Page 6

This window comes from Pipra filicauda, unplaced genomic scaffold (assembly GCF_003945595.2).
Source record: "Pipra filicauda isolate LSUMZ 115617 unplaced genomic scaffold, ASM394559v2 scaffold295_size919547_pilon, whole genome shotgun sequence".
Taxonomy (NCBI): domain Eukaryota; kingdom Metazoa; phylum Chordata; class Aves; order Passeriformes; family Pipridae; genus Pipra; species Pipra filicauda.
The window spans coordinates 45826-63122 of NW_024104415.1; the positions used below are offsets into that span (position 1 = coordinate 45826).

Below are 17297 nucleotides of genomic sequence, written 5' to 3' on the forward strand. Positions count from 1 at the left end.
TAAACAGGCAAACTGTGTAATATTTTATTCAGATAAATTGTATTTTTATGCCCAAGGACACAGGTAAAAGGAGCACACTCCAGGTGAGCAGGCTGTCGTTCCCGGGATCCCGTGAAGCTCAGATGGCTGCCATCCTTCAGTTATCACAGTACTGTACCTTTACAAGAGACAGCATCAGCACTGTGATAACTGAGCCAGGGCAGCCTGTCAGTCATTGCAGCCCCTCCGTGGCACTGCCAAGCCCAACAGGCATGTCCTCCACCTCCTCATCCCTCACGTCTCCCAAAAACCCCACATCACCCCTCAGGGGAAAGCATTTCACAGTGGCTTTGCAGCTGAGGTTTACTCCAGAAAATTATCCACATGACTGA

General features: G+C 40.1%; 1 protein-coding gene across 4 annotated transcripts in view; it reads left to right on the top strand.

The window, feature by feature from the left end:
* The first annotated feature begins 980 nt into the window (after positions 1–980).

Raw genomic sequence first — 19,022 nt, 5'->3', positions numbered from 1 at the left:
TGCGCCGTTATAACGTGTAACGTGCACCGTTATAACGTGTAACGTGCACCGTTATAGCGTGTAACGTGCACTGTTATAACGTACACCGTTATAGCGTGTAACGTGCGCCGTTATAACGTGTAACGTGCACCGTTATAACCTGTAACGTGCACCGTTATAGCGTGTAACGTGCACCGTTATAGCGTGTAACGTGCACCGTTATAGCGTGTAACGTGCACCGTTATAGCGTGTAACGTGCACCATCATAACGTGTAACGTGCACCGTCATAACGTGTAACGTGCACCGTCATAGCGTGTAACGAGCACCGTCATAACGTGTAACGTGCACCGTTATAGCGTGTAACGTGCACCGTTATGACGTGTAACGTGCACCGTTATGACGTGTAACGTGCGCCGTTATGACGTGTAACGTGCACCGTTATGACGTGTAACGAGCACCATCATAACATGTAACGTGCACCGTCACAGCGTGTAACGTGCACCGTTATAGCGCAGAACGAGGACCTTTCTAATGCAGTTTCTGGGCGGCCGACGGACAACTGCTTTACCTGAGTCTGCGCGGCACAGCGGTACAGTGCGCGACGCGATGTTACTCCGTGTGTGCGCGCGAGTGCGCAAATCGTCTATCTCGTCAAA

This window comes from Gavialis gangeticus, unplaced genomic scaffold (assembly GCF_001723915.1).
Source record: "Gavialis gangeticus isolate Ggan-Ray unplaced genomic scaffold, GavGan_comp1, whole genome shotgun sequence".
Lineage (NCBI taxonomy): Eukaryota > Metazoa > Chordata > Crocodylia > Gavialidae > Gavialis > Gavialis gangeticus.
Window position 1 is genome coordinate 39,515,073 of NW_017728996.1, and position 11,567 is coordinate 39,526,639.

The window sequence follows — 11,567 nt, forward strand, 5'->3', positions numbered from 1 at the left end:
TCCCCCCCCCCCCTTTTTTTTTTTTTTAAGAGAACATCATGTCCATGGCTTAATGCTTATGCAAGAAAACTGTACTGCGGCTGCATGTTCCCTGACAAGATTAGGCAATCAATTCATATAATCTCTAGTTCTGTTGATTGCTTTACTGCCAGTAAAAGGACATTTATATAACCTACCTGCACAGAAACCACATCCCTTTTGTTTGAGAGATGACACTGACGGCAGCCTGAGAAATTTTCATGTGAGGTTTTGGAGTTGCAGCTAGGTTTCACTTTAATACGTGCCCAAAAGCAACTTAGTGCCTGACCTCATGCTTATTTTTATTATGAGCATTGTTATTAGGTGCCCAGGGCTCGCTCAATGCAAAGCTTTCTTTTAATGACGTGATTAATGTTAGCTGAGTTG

into Harris County’s computers.” A STOLEN ELECTION? NEASE DEVELOPED about the security of the computer-tabulated mayoralty election in Dallas in 1985 after the incumbent mayor, Starke Taylor, attained just a 472-vote majority over the field, although he had a 3,981-vote margin over the second-finishing candidate, Max Goldblatt. “There is every basis [to believe] that it was stolen,” Goldblatt said at the time, but he firmly absolved the winner of any suspicion. On his motion a computerized recount was granted, but it changed the outcome by only 26 votes out of the roughly 77,000 cast. “The allegation is,” Terry Elkins, Goldblatt’s campaign manager, was quoted at the time, “that the computer used to count the votes, was given new instructions after it calculated that Max Goldblatt was leading Starke Taylor by 40 votes.” Not convinced by the second computerized count, Elkins, a, political independent, and her friend, Republican precinct chairwoman and political. organizer Pat Cotten of Dallas, conducted an extensive excavation into the records of the Dallas County election warehouse. Their findings and Elkins’s report and representations to the office of Attorney General Jim Mattox precipitated an, official state investigation. Conny McCormack, the Dallas County elections administrator in 1985 who last year resigned that post to take a bigger job running the elections in San Diego County, California, declared during an interview I had with her over breakfast in San Francisco that Elkins had never brought her charges directly to her for explanations, instead “running to the Attorney General” with them. As she had done before, McCormack offered innocent explanations for discrepancies in the election records that had been turned up by Elkins and Cotten. Fred Meyer, now the chairman of the Texas Republican Party, played a role in the matter. He had been president of Tyler Corp., the Dallas conglomerate out of which Cronus Industries was spun in 1977, and had held stock in Cronus until, as he announced in the press, he sold it early in 1986. When Meyer ran for mayor of Dallas in 1987, the chairman and then-CEO of Cronus, C. A. Rundell, who described himself as a close personal friend of the candidate, made a $5,000 contribution to his campaign. Responding in the press during publicity concerning the Attorney General’s investigation, Meyer joined Democratic county chairman Mike McKool in saying that the CES system used in Dallas was secure. In 1986, as the county GOP chairman, Meyer said: “I could see [fraud] if you counted in one central spot, but not with the kind of equipment we have. The chance of fraud in the system we have is very, very low.” Since, Meyer said, two of Mattox’s cam paign workers in a 1980 Congressional election had pleaded guilty to charges that they had illegally witnessed absentee votes of elderly nursing home residents, “asking Mattox to investigate voter fraud is like asking the fox to guard the hen house.” Commenting on the investigation of the 1985 mayor’s race, he was quoted by Dallas Times-Herald politics writer Tim Graham: “It is a tragedy what they’re trying to do with no evidence. There is not one scintilla of evidence. . . . It is really disgusting.” Late in 1986 the House elections committee, then presided over by Rep. Clinton Hackney, the Houston Democrat, conducted, a hearing -which became a confrontation between Elkins and her allies on one side and, on the other, McCormack and representatives of Cronus/BRC, which had become responsible by corporate inheritance for the CES vote-tallying system that had been used in Dallas since 1972. Some big-county clerks led by Anita Rodeheaver of Harris County are now lobbying to repeal the mandatory hand recount of all computer-counted elections on grounds that it is needless work. “I have done recounts. They never change,” Rodeheaver said. “You may get four or five or ten or twelve change because of chad [the irregular separations of the punchedout particles of the card]. . . . To ask for a recount without any ground, I don’t believe in that. . . . If they have grounds and want a recount, let ’em pay for it.” Rodeheaver, who is the chairwoman of the county clerks’ elections committee, added: “A lot of these [provisions of new law] were put in there because of an unhappy situation comin’ out of Dallas County. I don’t think the whole state should be punished.” With her CES system, she said, “I could not be happier.” As for the company’s retention of the secrecy of the source code, she said: “I feel personally that that is the privilege of the company who originated the program. As long as that program is doing what is required, I’m happy with it.” She does not care that she has not seen it,.she said, continuing: “I have a problem when they start talkin’ about that they can do this, can do that. All of this talk prove it! They’re talkin’ about all this junk they can do, put new cards in. . . . It really gets my hackles up.” Robert Parten, the election administrator of Tarrant County, where votes are counted in a computerized “OpTech I” mark-sense system bought from BRC in 1985, said when asked about the one-percent recount requirement: “I approve of anything that increases public confidence.” Asked to comment on Rodeheaver’s position for repealing it, Parten said: “I am too.” He added, however: “I will never go out there and lobby to repeal it. I’m all for any kind of security that they want. The one-percent rule really is not benefitting us that much. We’ve spent many hours counting ballots for absolutely nothing.” Errors found in the recounts, he said, were probably made during the recounts themselves, except that “of course, if people don’t follow instructions the computer won’t count it right.” “I’ve talked to Anita about it,” said Rep. Glossbrenner, alluding to Rodeheaver’s lobbying for the repeal of the one-percent recount requirement. The House elections committee chairperson said she told Rodeheaver she would fight her on it. “She said, ‘but they come out exactly the same,’ ” Glossbrenner recounted. “I said, `They probably will continue to as long as we count them, ‘ I think it’s the large counties that want to do that.” Glossbrenner did not think the legislature would repeal the requirement. The controversy over the 1985 Dallas election, playing out according to its own rhythms and logic, has come to an inconclusive end, cast into limbo by contradictory calls that have been made by county authorities in Dallas and state authorities in Austin. October a year ago, Theodore Steinke, Dallas County assistant district attorney, wrote Robert L. Lemens, the state assistant attorney general at the time who conducted the investigation, rejecting 13 “discrepancies” discussed in a still-secret 39-page report submitted to the district attorney by the state. “Each of the ‘discrepancies’ have been explained to our satisfaction; and although we verified that a few coding errors were in fact made, we have concluded that they were the result of unintentional ‘human error.’ We find no evidence whatsoever to indicate any deliberate fraud in the 1985 election, nor do we find any credible evidence to indicate an attempt to manipulate the election or its outcome,” Steinke wrote Lemens. “We also note that in the court-ordered recount conducted in two of the races, including the mayor’s race, the vote count differed by only 20 votes out of over 77,000 cast . . . which indicates to us beyond any reasonable doubt that the ‘original’ winners were in fact the winners. . . . We are accordingly closing our investigation at this time.” Steinke, asked to reveal the explanations to the 13 “discrepancies” which his office had found satisfactory, refused, giving as his reason the fact that the inquiry had been a criminal investigation. Elkins said no one from the Dallas DA’s office had communicated with her or asked to see her and Cotten’s copious Work on the election records. “I don’t think you can take it the next step, is what the problem is,” Attorney General Mattox said in Austin. “I think they have found incidents of clearly very questionable actions, and activity which is unexplainable without going outside normal computer operational procedures. . . . We were unable to tell who shoulda been the mayor of Dallas, Max Goldblatt or Starke 8 NOVEMBER 11, 1988